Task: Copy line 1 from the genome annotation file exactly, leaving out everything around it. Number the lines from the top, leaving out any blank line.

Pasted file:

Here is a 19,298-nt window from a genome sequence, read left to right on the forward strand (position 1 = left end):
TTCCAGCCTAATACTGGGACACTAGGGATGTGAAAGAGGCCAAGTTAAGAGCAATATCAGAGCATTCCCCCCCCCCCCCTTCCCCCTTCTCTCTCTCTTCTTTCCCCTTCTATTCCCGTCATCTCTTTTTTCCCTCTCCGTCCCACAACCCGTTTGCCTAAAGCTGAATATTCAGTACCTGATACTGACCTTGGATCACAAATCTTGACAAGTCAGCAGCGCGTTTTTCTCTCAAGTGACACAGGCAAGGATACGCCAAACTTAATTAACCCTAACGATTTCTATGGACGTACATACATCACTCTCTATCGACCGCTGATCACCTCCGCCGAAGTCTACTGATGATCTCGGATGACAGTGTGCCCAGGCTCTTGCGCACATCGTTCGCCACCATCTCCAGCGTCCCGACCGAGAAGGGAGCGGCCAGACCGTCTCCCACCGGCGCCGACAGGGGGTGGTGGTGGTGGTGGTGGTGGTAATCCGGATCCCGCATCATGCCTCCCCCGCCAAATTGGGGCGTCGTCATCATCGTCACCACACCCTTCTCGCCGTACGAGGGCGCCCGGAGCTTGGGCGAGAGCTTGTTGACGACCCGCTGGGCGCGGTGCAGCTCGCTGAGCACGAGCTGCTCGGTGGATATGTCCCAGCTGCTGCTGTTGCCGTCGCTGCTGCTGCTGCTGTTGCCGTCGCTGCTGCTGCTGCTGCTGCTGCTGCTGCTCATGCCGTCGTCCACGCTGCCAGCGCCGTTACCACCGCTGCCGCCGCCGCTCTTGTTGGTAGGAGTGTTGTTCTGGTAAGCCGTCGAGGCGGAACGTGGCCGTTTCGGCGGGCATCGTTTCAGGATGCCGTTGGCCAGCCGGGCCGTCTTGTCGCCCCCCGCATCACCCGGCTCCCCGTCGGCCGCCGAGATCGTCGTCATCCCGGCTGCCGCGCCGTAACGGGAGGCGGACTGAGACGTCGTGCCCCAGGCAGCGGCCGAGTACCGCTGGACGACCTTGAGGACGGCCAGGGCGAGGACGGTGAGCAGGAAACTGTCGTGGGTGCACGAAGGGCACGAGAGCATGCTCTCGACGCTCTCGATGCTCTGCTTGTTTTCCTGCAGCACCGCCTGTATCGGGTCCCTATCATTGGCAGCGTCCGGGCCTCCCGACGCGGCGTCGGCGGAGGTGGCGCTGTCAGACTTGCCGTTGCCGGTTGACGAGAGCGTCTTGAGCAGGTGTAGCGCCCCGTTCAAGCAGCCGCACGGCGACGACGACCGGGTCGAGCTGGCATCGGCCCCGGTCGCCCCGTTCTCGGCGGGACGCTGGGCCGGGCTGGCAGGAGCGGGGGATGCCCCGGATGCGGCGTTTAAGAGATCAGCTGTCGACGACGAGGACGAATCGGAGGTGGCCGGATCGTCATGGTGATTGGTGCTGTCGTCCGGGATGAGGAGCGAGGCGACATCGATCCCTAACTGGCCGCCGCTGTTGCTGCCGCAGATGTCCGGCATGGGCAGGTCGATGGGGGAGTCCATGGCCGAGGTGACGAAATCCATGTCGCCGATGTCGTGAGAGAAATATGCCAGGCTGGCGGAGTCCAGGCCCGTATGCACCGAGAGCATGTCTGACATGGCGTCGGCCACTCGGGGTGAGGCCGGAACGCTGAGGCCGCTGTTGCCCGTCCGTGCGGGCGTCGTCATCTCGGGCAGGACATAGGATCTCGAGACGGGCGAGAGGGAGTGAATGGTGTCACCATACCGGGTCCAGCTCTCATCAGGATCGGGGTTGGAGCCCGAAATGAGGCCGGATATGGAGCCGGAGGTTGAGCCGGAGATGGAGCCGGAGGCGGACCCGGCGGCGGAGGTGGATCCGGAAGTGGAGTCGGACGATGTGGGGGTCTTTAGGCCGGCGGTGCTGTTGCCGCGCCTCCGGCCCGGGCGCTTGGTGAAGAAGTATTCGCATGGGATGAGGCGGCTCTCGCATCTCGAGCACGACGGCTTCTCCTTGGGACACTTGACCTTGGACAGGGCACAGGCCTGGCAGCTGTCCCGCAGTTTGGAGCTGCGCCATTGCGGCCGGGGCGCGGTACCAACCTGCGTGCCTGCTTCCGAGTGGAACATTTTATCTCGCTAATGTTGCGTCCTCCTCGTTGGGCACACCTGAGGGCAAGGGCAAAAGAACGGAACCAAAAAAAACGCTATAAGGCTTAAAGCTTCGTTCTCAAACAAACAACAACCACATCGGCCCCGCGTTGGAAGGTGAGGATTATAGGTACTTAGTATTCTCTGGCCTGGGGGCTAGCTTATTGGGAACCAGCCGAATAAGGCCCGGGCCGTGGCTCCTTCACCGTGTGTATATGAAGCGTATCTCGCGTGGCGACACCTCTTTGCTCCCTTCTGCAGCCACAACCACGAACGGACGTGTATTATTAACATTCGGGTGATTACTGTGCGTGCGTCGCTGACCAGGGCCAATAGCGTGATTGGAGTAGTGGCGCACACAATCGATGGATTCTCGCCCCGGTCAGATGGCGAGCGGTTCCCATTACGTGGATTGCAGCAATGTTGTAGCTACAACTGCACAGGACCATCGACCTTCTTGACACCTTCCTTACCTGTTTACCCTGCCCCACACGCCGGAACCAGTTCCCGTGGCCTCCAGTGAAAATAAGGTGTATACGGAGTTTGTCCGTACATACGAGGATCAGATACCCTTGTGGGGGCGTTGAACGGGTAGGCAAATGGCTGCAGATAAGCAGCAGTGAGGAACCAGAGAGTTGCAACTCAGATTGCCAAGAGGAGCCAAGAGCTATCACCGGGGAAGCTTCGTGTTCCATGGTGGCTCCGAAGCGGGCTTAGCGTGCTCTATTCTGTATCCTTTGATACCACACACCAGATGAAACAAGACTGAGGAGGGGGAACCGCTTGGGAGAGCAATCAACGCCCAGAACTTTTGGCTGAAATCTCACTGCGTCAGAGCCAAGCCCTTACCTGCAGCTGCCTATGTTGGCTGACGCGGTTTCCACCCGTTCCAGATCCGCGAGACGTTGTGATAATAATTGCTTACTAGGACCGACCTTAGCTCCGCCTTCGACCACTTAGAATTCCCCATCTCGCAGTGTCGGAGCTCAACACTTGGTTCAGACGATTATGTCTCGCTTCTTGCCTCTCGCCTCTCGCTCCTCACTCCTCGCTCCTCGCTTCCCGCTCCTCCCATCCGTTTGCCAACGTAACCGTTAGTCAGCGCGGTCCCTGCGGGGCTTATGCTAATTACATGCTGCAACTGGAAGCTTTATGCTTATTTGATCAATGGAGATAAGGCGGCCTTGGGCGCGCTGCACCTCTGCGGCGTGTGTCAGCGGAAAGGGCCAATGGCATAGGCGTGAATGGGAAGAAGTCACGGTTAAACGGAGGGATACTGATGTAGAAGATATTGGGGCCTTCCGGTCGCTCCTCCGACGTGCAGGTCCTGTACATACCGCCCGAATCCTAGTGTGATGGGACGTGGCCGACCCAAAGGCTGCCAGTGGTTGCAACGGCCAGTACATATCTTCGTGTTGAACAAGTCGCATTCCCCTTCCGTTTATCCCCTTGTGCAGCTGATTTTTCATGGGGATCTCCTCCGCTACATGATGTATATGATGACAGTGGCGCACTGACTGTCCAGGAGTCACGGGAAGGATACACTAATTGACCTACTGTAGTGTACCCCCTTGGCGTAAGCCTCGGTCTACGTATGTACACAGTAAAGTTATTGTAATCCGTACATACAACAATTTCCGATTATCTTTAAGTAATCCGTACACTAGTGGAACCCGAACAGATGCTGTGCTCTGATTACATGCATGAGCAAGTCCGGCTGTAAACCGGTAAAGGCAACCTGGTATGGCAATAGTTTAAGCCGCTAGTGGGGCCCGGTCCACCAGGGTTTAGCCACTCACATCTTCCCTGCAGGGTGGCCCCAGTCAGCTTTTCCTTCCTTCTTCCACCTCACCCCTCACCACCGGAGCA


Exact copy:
Here is a 19,298-nt window from a genome sequence, read left to right on the forward strand (position 1 = left end):